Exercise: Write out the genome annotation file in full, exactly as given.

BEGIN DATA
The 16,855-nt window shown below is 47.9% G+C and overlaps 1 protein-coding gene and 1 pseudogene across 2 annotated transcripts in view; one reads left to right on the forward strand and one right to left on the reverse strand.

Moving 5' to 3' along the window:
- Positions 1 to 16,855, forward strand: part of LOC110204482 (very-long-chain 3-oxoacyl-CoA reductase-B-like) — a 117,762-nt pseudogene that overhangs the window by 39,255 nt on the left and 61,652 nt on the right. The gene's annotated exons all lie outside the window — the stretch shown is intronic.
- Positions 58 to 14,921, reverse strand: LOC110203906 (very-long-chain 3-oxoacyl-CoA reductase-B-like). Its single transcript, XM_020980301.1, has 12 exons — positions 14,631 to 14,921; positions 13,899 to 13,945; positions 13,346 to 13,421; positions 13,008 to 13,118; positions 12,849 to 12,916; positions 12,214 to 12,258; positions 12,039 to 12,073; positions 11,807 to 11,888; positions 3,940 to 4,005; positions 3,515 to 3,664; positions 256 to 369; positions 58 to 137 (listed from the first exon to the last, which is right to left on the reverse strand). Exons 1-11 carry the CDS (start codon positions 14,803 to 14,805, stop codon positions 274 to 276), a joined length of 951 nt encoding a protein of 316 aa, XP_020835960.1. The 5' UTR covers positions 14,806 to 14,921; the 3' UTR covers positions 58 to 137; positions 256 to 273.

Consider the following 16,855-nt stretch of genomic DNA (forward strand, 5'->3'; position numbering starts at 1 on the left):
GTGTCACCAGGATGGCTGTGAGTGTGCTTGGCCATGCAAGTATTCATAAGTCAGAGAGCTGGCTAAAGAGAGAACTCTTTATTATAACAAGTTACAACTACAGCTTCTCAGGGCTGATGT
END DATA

The 16,855-nt window shown below is 47.9% G+C and overlaps 1 protein-coding gene and 1 pseudogene across 2 annotated transcripts in view; one reads left to right on the forward strand and one right to left on the reverse strand.

Moving 5' to 3' along the window:
- Positions 1 to 16,855, forward strand: part of LOC110204482 (very-long-chain 3-oxoacyl-CoA reductase-B-like) — a 117,762-nt pseudogene that overhangs the window by 39,255 nt on the left and 61,652 nt on the right. The gene's annotated exons all lie outside the window — the stretch shown is intronic.
- Positions 58 to 14,921, reverse strand: LOC110203906 (very-long-chain 3-oxoacyl-CoA reductase-B-like). Its single transcript, XM_020980301.1, has 12 exons — positions 14,631 to 14,921; positions 13,899 to 13,945; positions 13,346 to 13,421; positions 13,008 to 13,118; positions 12,849 to 12,916; positions 12,214 to 12,258; positions 12,039 to 12,073; positions 11,807 to 11,888; positions 3,940 to 4,005; positions 3,515 to 3,664; positions 256 to 369; positions 58 to 137 (listed from the first exon to the last, which is right to left on the reverse strand). Exons 1-11 carry the CDS (start codon positions 14,803 to 14,805, stop codon positions 274 to 276), a joined length of 951 nt encoding a protein of 316 aa, XP_020835960.1. The 5' UTR covers positions 14,806 to 14,921; the 3' UTR covers positions 58 to 137; positions 256 to 273.

Consider the following 16,855-nt stretch of genomic DNA (forward strand, 5'->3'; position numbering starts at 1 on the left):
GTGTCACCAGGATGGCTGTGAGTGTGCTTGGCCATGCAAGTATTCATAAGTCAGAGAGCTGGCTAAAGAGAGAACTCTTTATTATAACAAGTTACAACTACAGCTTCTCAGGGCTGATGT